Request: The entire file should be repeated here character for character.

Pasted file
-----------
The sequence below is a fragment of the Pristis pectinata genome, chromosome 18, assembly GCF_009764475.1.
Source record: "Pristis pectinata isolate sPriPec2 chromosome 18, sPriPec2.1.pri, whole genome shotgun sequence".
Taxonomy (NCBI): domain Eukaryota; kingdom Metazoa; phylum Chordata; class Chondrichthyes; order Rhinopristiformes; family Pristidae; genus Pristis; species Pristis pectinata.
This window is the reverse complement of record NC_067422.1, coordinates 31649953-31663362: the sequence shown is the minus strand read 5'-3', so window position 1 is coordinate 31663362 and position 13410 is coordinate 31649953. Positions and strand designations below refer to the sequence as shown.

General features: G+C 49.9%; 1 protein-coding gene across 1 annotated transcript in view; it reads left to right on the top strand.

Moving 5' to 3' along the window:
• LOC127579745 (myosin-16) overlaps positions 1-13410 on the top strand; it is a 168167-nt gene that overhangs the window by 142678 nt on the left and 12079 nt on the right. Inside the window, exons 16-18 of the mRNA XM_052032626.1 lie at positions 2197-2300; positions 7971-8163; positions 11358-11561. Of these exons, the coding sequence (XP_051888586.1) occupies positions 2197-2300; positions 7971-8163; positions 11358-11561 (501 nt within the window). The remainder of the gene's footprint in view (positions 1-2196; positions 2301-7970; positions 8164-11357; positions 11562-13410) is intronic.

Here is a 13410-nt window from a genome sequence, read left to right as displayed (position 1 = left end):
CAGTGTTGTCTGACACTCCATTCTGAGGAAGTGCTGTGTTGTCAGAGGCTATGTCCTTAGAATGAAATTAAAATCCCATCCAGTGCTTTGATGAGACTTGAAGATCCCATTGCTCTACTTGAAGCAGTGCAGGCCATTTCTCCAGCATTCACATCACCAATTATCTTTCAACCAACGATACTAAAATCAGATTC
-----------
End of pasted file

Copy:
The sequence below is a fragment of the Pristis pectinata genome, chromosome 18, assembly GCF_009764475.1.
Source record: "Pristis pectinata isolate sPriPec2 chromosome 18, sPriPec2.1.pri, whole genome shotgun sequence".
Taxonomy (NCBI): domain Eukaryota; kingdom Metazoa; phylum Chordata; class Chondrichthyes; order Rhinopristiformes; family Pristidae; genus Pristis; species Pristis pectinata.
This window is the reverse complement of record NC_067422.1, coordinates 31649953-31663362: the sequence shown is the minus strand read 5'-3', so window position 1 is coordinate 31663362 and position 13410 is coordinate 31649953. Positions and strand designations below refer to the sequence as shown.

General features: G+C 49.9%; 1 protein-coding gene across 1 annotated transcript in view; it reads left to right on the top strand.

Moving 5' to 3' along the window:
• LOC127579745 (myosin-16) overlaps positions 1-13410 on the top strand; it is a 168167-nt gene that overhangs the window by 142678 nt on the left and 12079 nt on the right. Inside the window, exons 16-18 of the mRNA XM_052032626.1 lie at positions 2197-2300; positions 7971-8163; positions 11358-11561. Of these exons, the coding sequence (XP_051888586.1) occupies positions 2197-2300; positions 7971-8163; positions 11358-11561 (501 nt within the window). The remainder of the gene's footprint in view (positions 1-2196; positions 2301-7970; positions 8164-11357; positions 11562-13410) is intronic.

Here is a 13410-nt window from a genome sequence, read left to right as displayed (position 1 = left end):
CAGTGTTGTCTGACACTCCATTCTGAGGAAGTGCTGTGTTGTCAGAGGCTATGTCCTTAGAATGAAATTAAAATCCCATCCAGTGCTTTGATGAGACTTGAAGATCCCATTGCTCTACTTGAAGCAGTGCAGGCCATTTCTCCAGCATTCACATCACCAATTATCTTTCAACCAACGATACTAAAATCAGATTC